A fund set up to support the search for missing Machynlleth schoolgirl April Jones has reached almost £61,000 so far.
Nine trustees have been appointed to administer the fund.
The five-year-old hasn't been seen since October 1.
Dyfed-Powys Police has resumed the search for missing five-year-old April Jones today, after a break over the Christmas period. The scale of the search is:
- 16 search teams
- 12 search dogs and their handlers
Police in Machynlleth have re-started their search for missing schoolgirl April Jones this morning, after a break over the Christmas period. It's now 14 weeks since the 5-year-old went missing from outside her home in the Powys town.
A counselling service set up in Machynlleth after the disappearance of April Jones has been 'well-used.' The Churches Counselling Service in Wales extended its free listening and counselling service to the town in November, after the five-year-old disappeared on 1 October.
The drop-in centre is at the Parish Office on Penrallt Street and open between 2 and 5pm on Wednesdays and Saturdays. It offers 'informal talk and support', information about local services and referral to free confidential counselling.
There's also a helpline - 0845 6035525 - available between 5 and 8pm, Wednesday to Friday. A flyer advertising the services has been printed in pink, which is April's favourite colour, and distributed around Machynlleth.
The name of missing Machynlleth schoolgirl April Jones was the fifth most searched term on Google in the UK in 2012. News of her disappearance spread extremely fast online, especially on social media.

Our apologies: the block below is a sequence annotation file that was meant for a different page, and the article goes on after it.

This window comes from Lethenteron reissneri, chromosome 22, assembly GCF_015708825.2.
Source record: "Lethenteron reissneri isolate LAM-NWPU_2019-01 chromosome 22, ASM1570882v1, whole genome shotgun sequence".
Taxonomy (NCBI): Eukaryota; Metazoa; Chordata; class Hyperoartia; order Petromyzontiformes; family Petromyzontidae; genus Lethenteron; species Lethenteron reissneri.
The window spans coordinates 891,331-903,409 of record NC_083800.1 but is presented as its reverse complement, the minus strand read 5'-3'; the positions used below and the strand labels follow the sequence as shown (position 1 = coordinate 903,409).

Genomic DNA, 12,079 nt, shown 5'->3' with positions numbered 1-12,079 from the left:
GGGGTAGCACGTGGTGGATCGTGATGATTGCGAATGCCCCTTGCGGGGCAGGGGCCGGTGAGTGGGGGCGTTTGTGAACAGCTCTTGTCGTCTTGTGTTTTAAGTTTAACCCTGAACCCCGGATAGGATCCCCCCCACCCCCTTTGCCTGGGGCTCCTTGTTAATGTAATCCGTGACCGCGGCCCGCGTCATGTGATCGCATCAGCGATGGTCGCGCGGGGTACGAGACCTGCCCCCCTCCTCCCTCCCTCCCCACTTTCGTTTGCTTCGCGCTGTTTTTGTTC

The family of April Jones are having to come to terms with spending Christmas without the five year old. There's been no sign of the little girl since she disappeared as she played on the estate in Machynlleth where she lived more than two months ago. Rob Shelley reports.
The family of missing school girl April Jones have released a picture from her last Christmas at home.The 5-year-old is photographed smiling and wearing her favourite purple dress in front of a Christmas tree with a stack of lovingly wrapped presents.
The mother of missing 5-year-old April Jones has posted a heart-rending message to her daughter on Facebook as they face Christmas without any news of their daughter who has been missing for more than two months.
– Coral Jones, Mother of April Jones
We just want you home for Christmas. It's so hard, you not here, running around asking how long before Father Christmas is coming. And you trying to open your presents and trying and to help us wrap presents for family and friends.
Please come home.
Officers, who are still scouring the countryside for her will take a fortnight's break to be with their families over Christmas before returning to the hunt.
April's family have asked well wishers to decorate their trees with a pink bauble for the missing school girl.
The villagers of Machynlleth are trying to enjoy Christmas despite knowing that April is still missing.And amongst the town centre's festive decorates there is a giant pink star in memory of the missing five-year-old.
– Glenda Jenkins, Councillor
The town would like to make the Christmas run-up as normal as possible under the circumstances...Some of the Christmas celebrations will be going ahead, as long as it's done with some sensitivity.
The Home Office says it could grant Dyfed Powys Police more than £2 million to support the investigation into the search for the missing five-year-old girl April Jones.
The Home Office says it has agreed in principle for a special grant application and it would be scrutinised by Her Majesty's Inspectorate of Constabulary (HMIC) before being approved.
The Home Office says the anticipated cost of the search investigation will be between £1.8 million and £2.4 million.
The parents of missing schoolgirl April Jones today spoke of the pain of her loss, 10 weeks after she went missing.
The five-year-old was last seen playing on the Bryn-y-Gog estate in Machynlleth on 1st October.
Superintendent Ian John vowed to continue to search for April until all lines of enquiry have been explored, as Ian Lang reports.